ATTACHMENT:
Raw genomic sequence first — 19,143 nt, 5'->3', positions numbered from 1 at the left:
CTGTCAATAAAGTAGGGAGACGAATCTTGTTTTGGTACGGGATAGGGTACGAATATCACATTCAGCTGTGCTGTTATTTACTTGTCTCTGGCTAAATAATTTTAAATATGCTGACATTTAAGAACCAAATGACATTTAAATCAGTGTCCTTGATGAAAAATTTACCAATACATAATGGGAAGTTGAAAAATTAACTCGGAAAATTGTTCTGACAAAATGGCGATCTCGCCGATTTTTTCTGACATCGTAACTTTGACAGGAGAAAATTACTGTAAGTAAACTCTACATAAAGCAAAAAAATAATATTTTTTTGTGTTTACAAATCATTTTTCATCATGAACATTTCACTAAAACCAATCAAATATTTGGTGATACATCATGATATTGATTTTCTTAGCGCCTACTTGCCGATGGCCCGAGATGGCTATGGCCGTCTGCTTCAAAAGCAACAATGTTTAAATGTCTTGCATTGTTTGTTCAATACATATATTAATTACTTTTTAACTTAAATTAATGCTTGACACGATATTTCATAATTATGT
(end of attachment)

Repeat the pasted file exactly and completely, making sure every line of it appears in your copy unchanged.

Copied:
Raw genomic sequence first — 19,143 nt, 5'->3', positions numbered from 1 at the left:
CTGTCAATAAAGTAGGGAGACGAATCTTGTTTTGGTACGGGATAGGGTACGAATATCACATTCAGCTGTGCTGTTATTTACTTGTCTCTGGCTAAATAATTTTAAATATGCTGACATTTAAGAACCAAATGACATTTAAATCAGTGTCCTTGATGAAAAATTTACCAATACATAATGGGAAGTTGAAAAATTAACTCGGAAAATTGTTCTGACAAAATGGCGATCTCGCCGATTTTTTCTGACATCGTAACTTTGACAGGAGAAAATTACTGTAAGTAAACTCTACATAAAGCAAAAAAATAATATTTTTTTGTGTTTACAAATCATTTTTCATCATGAACATTTCACTAAAACCAATCAAATATTTGGTGATACATCATGATATTGATTTTCTTAGCGCCTACTTGCCGATGGCCCGAGATGGCTATGGCCGTCTGCTTCAAAAGCAACAATGTTTAAATGTCTTGCATTGTTTGTTCAATACATATATTAATTACTTTTTAACTTAAATTAATGCTTGACACGATATTTCATAATTATGT